|Title||Seasonal and diurnal activity patterns in ant communities in a vegetation transition region of southeastern New Mexico (Hymenoptera: formicidae)|
|Publication Type||Journal Article|
|Year of Publication||1999|
|Date Published||December 1, 1999|
|ARIS Log Number||150372|
|Keywords||ant communities, diurnal activity, seasonal activity, vegetation transition|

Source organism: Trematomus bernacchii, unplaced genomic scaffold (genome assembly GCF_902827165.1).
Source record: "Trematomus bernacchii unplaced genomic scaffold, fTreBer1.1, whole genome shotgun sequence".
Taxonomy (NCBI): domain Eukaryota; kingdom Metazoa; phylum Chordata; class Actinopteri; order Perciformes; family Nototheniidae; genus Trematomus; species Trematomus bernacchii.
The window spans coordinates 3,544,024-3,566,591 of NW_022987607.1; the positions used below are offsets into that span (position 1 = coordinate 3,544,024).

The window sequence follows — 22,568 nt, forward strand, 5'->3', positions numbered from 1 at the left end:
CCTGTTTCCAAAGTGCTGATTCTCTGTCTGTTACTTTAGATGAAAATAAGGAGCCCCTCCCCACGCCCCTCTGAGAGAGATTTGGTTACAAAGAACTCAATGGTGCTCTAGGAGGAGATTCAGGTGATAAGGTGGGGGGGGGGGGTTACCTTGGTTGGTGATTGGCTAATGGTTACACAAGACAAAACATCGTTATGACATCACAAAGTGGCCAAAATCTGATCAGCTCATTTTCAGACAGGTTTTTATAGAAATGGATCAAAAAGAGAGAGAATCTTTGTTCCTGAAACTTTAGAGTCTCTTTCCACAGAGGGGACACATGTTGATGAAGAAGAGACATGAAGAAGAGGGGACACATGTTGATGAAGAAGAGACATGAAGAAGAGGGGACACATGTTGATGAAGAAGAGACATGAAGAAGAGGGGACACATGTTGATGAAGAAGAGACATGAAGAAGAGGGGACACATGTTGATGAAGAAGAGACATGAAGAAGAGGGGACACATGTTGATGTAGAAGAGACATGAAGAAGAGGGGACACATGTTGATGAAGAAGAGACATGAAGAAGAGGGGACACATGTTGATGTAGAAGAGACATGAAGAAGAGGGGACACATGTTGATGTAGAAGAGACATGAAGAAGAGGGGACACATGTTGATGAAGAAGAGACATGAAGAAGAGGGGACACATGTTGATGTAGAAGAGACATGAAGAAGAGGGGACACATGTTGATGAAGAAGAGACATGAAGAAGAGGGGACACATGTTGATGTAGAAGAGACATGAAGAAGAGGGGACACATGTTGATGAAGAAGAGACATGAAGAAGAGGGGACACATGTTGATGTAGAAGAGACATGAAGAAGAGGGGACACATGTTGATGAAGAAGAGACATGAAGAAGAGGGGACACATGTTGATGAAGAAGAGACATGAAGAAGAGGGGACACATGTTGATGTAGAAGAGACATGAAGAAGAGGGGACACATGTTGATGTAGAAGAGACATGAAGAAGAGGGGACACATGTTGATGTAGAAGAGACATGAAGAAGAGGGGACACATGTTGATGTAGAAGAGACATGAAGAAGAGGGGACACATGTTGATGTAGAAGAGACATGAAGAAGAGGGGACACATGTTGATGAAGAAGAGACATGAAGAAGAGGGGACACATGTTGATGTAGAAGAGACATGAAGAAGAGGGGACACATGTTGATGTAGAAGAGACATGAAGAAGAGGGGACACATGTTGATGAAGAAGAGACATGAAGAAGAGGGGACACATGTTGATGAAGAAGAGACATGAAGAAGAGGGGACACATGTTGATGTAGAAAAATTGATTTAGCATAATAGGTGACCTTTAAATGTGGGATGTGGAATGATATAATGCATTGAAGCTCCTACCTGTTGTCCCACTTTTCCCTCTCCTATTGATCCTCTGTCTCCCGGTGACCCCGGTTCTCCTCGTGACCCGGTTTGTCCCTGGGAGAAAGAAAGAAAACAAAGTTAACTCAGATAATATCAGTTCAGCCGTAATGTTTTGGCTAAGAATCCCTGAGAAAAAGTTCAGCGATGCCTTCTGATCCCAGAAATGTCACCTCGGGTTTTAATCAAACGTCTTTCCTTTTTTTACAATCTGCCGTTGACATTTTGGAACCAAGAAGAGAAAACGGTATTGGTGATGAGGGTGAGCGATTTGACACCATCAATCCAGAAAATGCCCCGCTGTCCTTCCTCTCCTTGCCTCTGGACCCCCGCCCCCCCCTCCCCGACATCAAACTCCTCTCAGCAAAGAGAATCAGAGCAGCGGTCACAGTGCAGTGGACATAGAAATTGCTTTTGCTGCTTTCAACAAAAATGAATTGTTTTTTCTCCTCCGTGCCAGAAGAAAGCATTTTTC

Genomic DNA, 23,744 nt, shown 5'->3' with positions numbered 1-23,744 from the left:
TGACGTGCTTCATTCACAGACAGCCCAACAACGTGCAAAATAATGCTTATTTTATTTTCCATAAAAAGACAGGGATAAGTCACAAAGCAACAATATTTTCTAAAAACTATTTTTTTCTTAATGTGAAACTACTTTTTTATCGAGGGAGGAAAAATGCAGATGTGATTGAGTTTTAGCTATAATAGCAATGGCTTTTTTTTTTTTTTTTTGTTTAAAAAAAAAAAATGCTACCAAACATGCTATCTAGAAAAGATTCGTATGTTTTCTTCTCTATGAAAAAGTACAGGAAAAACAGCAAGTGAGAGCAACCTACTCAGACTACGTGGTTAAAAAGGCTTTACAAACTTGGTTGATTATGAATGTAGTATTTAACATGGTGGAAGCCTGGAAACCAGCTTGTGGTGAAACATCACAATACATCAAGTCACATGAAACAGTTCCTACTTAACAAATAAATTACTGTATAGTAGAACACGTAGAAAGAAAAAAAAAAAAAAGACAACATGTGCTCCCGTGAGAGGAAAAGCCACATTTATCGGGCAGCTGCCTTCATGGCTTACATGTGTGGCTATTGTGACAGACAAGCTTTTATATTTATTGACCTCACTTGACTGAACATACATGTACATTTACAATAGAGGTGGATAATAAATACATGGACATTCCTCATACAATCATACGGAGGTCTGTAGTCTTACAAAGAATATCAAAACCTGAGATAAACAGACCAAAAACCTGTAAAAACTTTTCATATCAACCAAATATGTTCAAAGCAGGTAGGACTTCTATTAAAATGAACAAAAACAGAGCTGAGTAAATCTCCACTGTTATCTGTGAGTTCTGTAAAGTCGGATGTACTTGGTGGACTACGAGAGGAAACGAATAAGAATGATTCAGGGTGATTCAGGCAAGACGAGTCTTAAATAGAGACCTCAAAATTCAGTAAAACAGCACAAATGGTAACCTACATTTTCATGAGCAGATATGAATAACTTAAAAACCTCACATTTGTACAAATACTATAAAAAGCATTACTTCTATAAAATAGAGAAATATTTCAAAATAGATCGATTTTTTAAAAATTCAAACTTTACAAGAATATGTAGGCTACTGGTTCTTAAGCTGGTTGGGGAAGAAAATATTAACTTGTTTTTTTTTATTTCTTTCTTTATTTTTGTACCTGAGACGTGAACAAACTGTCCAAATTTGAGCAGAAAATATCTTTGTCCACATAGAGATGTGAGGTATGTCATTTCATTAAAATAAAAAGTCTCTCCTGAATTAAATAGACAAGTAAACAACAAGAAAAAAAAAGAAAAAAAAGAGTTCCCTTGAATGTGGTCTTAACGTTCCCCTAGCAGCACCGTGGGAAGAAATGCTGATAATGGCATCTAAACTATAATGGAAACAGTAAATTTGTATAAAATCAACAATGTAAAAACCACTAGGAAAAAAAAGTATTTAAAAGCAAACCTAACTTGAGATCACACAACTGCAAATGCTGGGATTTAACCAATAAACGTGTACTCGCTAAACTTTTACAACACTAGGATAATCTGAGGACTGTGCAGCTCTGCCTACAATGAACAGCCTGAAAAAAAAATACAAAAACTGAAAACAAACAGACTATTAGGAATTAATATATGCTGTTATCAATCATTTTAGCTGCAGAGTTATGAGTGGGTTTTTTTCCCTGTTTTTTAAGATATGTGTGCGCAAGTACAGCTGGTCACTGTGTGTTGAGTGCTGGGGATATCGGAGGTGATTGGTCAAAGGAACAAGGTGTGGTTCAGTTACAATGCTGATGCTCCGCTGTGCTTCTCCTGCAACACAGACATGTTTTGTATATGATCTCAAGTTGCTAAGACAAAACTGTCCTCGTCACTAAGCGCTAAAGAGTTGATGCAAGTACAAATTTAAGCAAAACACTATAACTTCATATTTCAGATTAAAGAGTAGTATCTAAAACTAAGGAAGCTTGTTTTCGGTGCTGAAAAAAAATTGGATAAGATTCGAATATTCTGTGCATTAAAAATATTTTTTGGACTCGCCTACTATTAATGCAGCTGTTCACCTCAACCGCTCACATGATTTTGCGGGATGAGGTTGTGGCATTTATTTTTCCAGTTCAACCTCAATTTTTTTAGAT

The densities of active ant colonies were estimated in three habitats: creosotebush shrubland, grassland, and shinnery-oak mesquite dunes. Diurnal foraging patterns were studied at bait boards. Species richness of ant communities in this transitional region (8-12 species) was considerably lower than Chihuahuan Desert ant communities in an area with lower annual average rainfall. The numerically dominant species was Forelius pruinosus. Crematogaster spp. Was subdominant in all of the habitats and exhibited relatively constant activity throughout the growing season. Harvers ants, Pogonomyrmex spp. Exhibited different seasonal activity patterns in the three habitats. One species, Trachymyrmex septentrionalis, was not recorded until October, when its nests were conspicuous with discarded leaf fragments around the entrances. Several species of ants feeding at bait board extended their foraging times in comparison to colonies of the same species too distant from the bait boards for foragers to reach the baits. Only one species (Pogonomyrmex apache) exhibited a high-tolerance foraging behavior by initiating foraging at the bait boards after soil surface temperatures exceeded 40ºC and other species had ceased foraging. Foraging activity of most species continued throughout the day when cloud cover reduced soil surface temperatures to 40ºC during midday.